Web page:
Trump remains obsessed with cable news. Lawmakers who were trapped in the Capitol during Wednesday’s riot couldn’t get in touch with the president because he was glued to the television. “He was hard to reach, and you know why? Because it was live TV,” a “close Trump adviser” told The Washington Post. “If it’s TiVo, he just hits pause and takes the calls. If it’s live TV, he watches it, and he was just watching it all unfold.”
Trump will want to retain his status as the country’s most destructive media critic. The challenge for networks is preventing him from dictating coverage.
The chumminess between the D.C. press corps and Republicans also poses problems. Many of the enablers of Wednesday’s violence have been condemned on air—Josh Hawley and Ted Cruz may struggle for airtime for quite a while. But what to do about House Minority Leader Kevin McCarthy, who has repeatedly echoed the president’s allegations of widespread fraud and went so far as to challenge the election even after the Capitol was stormed?
Similarly, some Republicans who have criticized their colleagues have received kid-glove treatment when making dubious claims about their past support for the president. Asked by NBC’s Chuck Todd if he regretted his vote for Trump, Republican Senator Pat Toomey responded, “Knowing what I knew then, I think, as the 75 million Americans making this evaluation between this radicalization of the Democratic Party and an administration that had very significant successes, I understand.… Nobody could’ve anticipated what has happened, I don’t think, subsequent to the election.”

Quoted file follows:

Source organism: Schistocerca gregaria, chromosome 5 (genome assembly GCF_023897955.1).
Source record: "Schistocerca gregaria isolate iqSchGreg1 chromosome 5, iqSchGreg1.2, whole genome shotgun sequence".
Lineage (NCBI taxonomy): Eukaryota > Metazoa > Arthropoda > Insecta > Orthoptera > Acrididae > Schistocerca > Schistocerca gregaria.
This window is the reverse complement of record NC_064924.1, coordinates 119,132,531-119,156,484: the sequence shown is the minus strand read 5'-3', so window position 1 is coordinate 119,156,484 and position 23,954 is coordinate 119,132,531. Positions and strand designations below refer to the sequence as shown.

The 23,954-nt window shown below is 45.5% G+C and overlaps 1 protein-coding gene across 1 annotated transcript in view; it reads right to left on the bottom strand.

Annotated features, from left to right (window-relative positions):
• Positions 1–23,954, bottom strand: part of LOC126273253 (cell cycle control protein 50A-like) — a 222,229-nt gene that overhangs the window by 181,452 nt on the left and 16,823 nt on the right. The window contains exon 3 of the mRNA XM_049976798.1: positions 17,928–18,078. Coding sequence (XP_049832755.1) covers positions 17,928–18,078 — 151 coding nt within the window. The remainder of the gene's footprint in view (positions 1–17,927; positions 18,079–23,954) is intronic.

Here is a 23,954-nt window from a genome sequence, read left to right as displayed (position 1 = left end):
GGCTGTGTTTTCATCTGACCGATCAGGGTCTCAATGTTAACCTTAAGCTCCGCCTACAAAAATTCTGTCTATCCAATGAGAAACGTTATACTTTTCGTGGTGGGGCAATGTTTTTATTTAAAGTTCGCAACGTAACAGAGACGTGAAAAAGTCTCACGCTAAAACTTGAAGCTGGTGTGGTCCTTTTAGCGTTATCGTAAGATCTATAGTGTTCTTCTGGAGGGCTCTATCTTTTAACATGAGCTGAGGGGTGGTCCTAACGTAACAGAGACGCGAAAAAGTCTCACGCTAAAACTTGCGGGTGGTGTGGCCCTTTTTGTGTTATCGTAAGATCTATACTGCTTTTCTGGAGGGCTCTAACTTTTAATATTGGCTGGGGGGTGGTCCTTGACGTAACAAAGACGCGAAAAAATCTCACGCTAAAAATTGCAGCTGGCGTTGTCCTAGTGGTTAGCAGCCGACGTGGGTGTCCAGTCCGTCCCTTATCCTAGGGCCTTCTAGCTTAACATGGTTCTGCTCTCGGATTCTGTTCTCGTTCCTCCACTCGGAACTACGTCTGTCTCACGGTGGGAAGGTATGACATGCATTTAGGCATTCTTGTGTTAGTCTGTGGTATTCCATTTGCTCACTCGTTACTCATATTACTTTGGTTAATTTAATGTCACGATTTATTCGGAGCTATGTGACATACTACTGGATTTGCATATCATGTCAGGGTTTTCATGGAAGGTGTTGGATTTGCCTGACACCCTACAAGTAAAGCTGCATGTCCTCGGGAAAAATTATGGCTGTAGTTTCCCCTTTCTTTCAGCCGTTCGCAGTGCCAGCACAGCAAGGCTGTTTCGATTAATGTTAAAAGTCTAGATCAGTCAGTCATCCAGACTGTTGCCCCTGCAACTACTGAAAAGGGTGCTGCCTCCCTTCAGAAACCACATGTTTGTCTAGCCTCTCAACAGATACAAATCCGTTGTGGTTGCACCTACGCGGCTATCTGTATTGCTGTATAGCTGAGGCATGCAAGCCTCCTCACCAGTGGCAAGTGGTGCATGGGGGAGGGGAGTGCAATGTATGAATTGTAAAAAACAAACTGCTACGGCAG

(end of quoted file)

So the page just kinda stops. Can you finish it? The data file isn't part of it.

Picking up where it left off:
That is an extraordinary answer that suggests the riot is not the wake-up call for the GOP that many in the media hope it is. Even a “reasonable” Republican like Toomey thinks that Trump is preferable to a moderate Democrat like Joe Biden, and his public position is that Trump’s behavior on Wednesday was wildly out of character compared to the previous four years. Todd’s response? “Thanks for coming on and sharing your views.”
For the press, it is not enough to simply reward Republicans who have stood up to the president with airtime or deny Trump unfiltered coverage. Statements like Toomey’s also require pushback, otherwise Republicans will continue to sugarcoat Trump’s presidency and their involvement in it.
Social media companies responded to last week’s chaos by banning outright Trump and many of his enablers. Television networks can’t deplatform a former president—and they shouldn’t, especially given the importance of assessing his disastrous legacy in the months and years to come. What’s needed, however, are qualities often in short supply in TV news: discipline, rigor, and consistency, applied not only to Trump but the entire GOP.